- Roy P. Basler, editor, Collected Works of Abraham Lincoln, Volume VI, pp. 253-254 (Letter from Curtis to AbrahamLincoln, June 5, 1863).
- Roy P. Basler, editor, Collected Works of Abraham Lincoln, Volume VI, p. 326 (Letter from Abraham Lincoln to John M. Schofield, July 13, 1863).
- Dennis K. Boman, Lincoln’s Resolute Union: Hamilton Gamble, Dred Scott Dissenter and Missouri’s Civil War Governor, p. 209.
- Theodore Calvin Pease, editor, Diary of Orville H. Browning, Volume I, pp. 611-612 (January 9, 1863).
- Roy P. Basler, editor, Collected Works of Abraham Lincoln, Volume VI, p. 289 (John Schofield to Abraham Lincoln, June 20, 1863).
- Roy P. Basler, editor, Collected Works of Abraham Lincoln, Volume VI, p. 291 (Abraham Lincoln to John Schofield, June 22, 1863).
- Abraham Lincoln Papers at the Library of Congress. Transcribed and Annotated by the Lincoln Studies Center, Knox College. Galesburg, Illinois, (Letter from Hamilton R. Gamble to Abraham Lincoln, July 13, 1863).
- Roy P. Basler, editor, Collected Works of Abraham Lincoln Volume VI, pp. 344-345 (Letter from Abraham Lincoln to Hamilton Gamble, July 23, 1863).
- Marvin R. Cain, Lincoln’s Attorney General: Edward Bates of Missouri, pp. 278-280.
- Dennis K. Boman, Lincoln’s Resolute Unionist: Hamilton Gamble, Dred Scott Dissenter and Missouri’s Civil War Governor, Lincoln’s Resolute Unionist, p. 225 (Letter from Hamilton Gamble to Edward Bates, August 10, 1863).
- Abraham Lincoln Papers at the Library of Congress. Transcribed and Annotated by the Lincoln Studies Center, Knox College. Galesburg, Illinois, (Letter from Benjamin Gratz Brown to Abraham Lincoln, September 9, 1863).
- Walter B. Stevens, edited by Michael Burlingame, A Reporter’s Lincoln, pp. 143-44.
- Walter B. Stevens, edited by Michael Burlingame, A Reporter’s Lincoln, p. 148.
- William Ernest Smith, The Francis Preston Blair Family in Politics, pp. 222-223.
- Michael Burlingame and John R. Turner Ettlinger, editors, Inside Lincoln’s White House: The Complete Civil War Diary of John Hay, (September 29, 1863), pp. 88-89.
- Walter B. Stevens, edited by Michael Burlingame, A Reporter’s Lincoln, (John Hay and William O. Stoddard, September 30, 1863), p. 237.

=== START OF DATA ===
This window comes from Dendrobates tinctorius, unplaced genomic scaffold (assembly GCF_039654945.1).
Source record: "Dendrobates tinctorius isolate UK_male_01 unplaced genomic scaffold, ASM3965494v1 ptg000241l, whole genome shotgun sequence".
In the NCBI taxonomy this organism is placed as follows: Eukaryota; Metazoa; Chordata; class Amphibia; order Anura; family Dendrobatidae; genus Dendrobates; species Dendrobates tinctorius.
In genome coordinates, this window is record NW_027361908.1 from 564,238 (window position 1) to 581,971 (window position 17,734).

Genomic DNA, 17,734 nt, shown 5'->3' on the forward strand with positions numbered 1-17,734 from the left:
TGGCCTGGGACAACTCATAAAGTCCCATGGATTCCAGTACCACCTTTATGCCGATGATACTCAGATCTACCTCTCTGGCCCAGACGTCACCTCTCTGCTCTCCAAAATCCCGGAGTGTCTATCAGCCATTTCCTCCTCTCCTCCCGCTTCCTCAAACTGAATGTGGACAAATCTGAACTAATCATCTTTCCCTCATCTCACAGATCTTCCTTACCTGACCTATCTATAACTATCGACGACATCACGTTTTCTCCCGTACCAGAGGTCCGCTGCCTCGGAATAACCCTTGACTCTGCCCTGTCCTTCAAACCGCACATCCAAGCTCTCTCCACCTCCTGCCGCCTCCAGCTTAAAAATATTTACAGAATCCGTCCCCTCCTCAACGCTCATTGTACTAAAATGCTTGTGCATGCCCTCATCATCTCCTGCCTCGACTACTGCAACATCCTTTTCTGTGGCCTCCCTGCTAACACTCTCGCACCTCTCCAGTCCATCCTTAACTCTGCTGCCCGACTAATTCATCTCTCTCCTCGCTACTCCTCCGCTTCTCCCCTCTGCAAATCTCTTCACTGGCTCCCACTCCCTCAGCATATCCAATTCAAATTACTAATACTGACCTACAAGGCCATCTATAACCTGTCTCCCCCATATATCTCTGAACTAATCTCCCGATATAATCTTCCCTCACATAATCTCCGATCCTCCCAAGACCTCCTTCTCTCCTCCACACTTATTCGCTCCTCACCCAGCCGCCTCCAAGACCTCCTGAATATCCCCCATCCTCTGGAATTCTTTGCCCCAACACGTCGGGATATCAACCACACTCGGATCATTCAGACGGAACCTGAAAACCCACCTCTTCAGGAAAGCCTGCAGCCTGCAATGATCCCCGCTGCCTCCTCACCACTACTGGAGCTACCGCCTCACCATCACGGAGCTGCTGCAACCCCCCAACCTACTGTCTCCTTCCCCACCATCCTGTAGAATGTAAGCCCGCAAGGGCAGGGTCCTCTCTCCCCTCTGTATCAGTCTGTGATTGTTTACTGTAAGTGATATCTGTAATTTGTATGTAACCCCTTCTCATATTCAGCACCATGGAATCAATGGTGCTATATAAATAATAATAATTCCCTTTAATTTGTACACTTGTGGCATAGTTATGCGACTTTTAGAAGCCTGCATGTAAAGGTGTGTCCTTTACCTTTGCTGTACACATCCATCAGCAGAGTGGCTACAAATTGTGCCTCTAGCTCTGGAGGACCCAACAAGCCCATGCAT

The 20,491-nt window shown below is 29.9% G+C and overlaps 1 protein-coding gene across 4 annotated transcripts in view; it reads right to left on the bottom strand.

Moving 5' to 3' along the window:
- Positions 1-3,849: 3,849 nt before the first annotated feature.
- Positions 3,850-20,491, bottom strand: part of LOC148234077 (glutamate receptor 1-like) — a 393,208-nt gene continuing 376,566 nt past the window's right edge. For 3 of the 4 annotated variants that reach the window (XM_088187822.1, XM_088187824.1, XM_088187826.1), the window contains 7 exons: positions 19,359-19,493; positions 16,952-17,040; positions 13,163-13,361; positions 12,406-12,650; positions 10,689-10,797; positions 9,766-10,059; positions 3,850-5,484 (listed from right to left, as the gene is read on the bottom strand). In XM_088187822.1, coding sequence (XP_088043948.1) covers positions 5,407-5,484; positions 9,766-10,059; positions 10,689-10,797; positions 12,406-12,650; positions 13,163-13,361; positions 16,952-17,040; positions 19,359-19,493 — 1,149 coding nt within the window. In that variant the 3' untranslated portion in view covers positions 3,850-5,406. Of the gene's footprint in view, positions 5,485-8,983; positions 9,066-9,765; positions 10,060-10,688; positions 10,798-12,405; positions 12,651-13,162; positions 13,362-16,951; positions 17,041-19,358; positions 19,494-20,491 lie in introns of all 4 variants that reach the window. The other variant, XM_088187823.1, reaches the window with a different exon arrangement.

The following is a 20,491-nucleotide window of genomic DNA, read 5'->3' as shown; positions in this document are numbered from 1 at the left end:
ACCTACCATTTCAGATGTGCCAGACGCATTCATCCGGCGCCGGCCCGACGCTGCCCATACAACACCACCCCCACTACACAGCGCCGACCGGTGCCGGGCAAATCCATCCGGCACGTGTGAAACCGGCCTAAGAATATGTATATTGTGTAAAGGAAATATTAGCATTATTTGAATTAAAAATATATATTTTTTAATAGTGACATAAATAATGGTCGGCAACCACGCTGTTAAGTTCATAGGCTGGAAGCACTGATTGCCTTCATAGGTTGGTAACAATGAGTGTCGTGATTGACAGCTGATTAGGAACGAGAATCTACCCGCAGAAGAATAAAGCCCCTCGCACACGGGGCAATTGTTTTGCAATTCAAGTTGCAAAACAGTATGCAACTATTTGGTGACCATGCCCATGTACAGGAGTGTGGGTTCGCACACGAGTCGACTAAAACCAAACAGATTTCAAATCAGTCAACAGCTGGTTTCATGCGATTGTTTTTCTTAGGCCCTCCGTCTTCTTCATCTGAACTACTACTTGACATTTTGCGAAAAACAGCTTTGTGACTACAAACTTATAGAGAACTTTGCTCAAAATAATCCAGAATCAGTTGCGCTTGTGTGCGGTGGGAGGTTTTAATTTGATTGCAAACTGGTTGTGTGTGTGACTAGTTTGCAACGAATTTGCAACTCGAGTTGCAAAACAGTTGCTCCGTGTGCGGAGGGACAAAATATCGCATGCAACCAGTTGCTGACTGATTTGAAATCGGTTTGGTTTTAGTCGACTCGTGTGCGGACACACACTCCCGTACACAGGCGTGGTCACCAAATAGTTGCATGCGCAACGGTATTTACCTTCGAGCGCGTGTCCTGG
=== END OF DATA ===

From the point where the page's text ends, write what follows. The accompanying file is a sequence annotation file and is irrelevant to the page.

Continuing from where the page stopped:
- Walter B. Stevens, edited by Michael Burlingame, A Reporter’s Lincoln, pp. 143-44.
- Michael Burlingame and John R. Turner Ettlinger, editors, Inside Lincoln’s White House: The Complete Civil War Diary of John Hay, pp. 89-90 (September 30, 1863).
- Marvin R. Cain, Lincoln’s Attorney General: Edward Bates of Missouri, p. 232.
- Michael Burlingame, editor, Lincoln Observed: Civil War Dispatches of Noah Brooks, p. 64 (October 2, 1863).
- Walter B. Stevens, edited by Michael Burlingame, A Reporter’s Lincoln, p.143.
- Walter B. Stevens, edited by Michael Burlingame, A Reporter’s Lincoln, p.144.
- Walter B. Stevens, edited by Michael Burlingame, A Reporter’s Lincoln, pp. 144-45 (Enos Clarke)
- Walter B. Stevens, edited by Michael Burlingame, A Reporter’s Lincoln, pp.148-149.
- Walter B. Stevens, edited by Michael Burlingame, A Reporter’s Lincoln, p. 149.
- Walter B. Stevens, edited by Michael Burlingame, A Reporter’s Lincoln, p. 150.
- Walter B. Stevens, edited by Michael Burlingame, A Reporter’s Lincoln, (John Hay and William O. Stoddard, September 30, 1863), p. 240.
- Walter B. Stevens, edited by Michael Burlingame, A Reporter’s Lincoln, (John Hay and William O. Stoddard, September 30, 1863), p. 241.
- Walter B. Stevens, edited by Michael Burlingame, A Reporter’s Lincoln, (John Hay and William O. Stoddard, September 30, 1863), p. 239.
- Walter B. Stevens, edited by Michael Burlingame, A Reporter’s Lincoln, (John Hay and William O. Stoddard, September 30, 1863), p. 241.
- Walter B. Stevens, edited by Michael Burlingame, A Reporter’s Lincoln, (John Hay and William O. Stoddard, September 30, 1863), p. 242.
- Walter B. Stevens, edited by Michael Burlingame, A Reporter’s Lincoln, (John Hay and William O. Stoddard, September 30, 1863), pp. 242-243.
- Walter B. Stevens, edited by Michael Burlingame, A Reporter’s Lincoln, (John Hay and William O. Stoddard, September 30, 1863), p. 243.